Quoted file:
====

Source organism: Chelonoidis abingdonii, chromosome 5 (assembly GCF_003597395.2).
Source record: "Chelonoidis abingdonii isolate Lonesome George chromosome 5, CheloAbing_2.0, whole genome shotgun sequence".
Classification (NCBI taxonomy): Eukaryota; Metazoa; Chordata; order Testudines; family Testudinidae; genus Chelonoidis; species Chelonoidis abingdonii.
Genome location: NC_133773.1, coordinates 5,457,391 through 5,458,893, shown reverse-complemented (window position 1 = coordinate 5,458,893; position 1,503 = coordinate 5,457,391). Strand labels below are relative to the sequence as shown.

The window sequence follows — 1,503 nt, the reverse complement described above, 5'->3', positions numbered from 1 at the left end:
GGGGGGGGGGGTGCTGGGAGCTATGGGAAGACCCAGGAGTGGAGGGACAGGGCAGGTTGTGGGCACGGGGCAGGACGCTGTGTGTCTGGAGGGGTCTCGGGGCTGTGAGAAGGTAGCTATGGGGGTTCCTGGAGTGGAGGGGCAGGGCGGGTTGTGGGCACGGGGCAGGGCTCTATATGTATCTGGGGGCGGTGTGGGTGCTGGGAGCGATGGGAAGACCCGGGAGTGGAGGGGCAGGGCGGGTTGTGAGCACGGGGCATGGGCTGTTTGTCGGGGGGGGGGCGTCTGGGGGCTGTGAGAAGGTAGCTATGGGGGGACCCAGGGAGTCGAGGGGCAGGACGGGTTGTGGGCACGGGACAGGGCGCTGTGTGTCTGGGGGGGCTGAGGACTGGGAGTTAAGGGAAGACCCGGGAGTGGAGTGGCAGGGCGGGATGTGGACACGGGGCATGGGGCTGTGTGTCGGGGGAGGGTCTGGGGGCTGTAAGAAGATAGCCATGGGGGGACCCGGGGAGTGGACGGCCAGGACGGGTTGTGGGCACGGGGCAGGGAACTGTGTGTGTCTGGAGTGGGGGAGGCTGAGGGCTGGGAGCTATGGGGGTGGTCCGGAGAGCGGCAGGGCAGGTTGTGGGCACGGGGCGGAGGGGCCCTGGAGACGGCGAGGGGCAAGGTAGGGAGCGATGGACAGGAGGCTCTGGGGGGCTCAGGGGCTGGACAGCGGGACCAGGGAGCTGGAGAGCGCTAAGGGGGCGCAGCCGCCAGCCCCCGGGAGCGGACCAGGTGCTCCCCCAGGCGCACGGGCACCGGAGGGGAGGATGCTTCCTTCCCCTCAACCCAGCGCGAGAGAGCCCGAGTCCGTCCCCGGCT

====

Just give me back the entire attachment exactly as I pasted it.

Source organism: Chelonoidis abingdonii, chromosome 5 (assembly GCF_003597395.2).
Source record: "Chelonoidis abingdonii isolate Lonesome George chromosome 5, CheloAbing_2.0, whole genome shotgun sequence".
Classification (NCBI taxonomy): Eukaryota; Metazoa; Chordata; order Testudines; family Testudinidae; genus Chelonoidis; species Chelonoidis abingdonii.
Genome location: NC_133773.1, coordinates 5,457,391 through 5,458,893, shown reverse-complemented (window position 1 = coordinate 5,458,893; position 1,503 = coordinate 5,457,391). Strand labels below are relative to the sequence as shown.

The window sequence follows — 1,503 nt, the reverse complement described above, 5'->3', positions numbered from 1 at the left end:
GGGGGGGGGGGTGCTGGGAGCTATGGGAAGACCCAGGAGTGGAGGGACAGGGCAGGTTGTGGGCACGGGGCAGGACGCTGTGTGTCTGGAGGGGTCTCGGGGCTGTGAGAAGGTAGCTATGGGGGTTCCTGGAGTGGAGGGGCAGGGCGGGTTGTGGGCACGGGGCAGGGCTCTATATGTATCTGGGGGCGGTGTGGGTGCTGGGAGCGATGGGAAGACCCGGGAGTGGAGGGGCAGGGCGGGTTGTGAGCACGGGGCATGGGCTGTTTGTCGGGGGGGGGGCGTCTGGGGGCTGTGAGAAGGTAGCTATGGGGGGACCCAGGGAGTCGAGGGGCAGGACGGGTTGTGGGCACGGGACAGGGCGCTGTGTGTCTGGGGGGGCTGAGGACTGGGAGTTAAGGGAAGACCCGGGAGTGGAGTGGCAGGGCGGGATGTGGACACGGGGCATGGGGCTGTGTGTCGGGGGAGGGTCTGGGGGCTGTAAGAAGATAGCCATGGGGGGACCCGGGGAGTGGACGGCCAGGACGGGTTGTGGGCACGGGGCAGGGAACTGTGTGTGTCTGGAGTGGGGGAGGCTGAGGGCTGGGAGCTATGGGGGTGGTCCGGAGAGCGGCAGGGCAGGTTGTGGGCACGGGGCGGAGGGGCCCTGGAGACGGCGAGGGGCAAGGTAGGGAGCGATGGACAGGAGGCTCTGGGGGGCTCAGGGGCTGGACAGCGGGACCAGGGAGCTGGAGAGCGCTAAGGGGGCGCAGCCGCCAGCCCCCGGGAGCGGACCAGGTGCTCCCCCAGGCGCACGGGCACCGGAGGGGAGGATGCTTCCTTCCCCTCAACCCAGCGCGAGAGAGCCCGAGTCCGTCCCCGGCT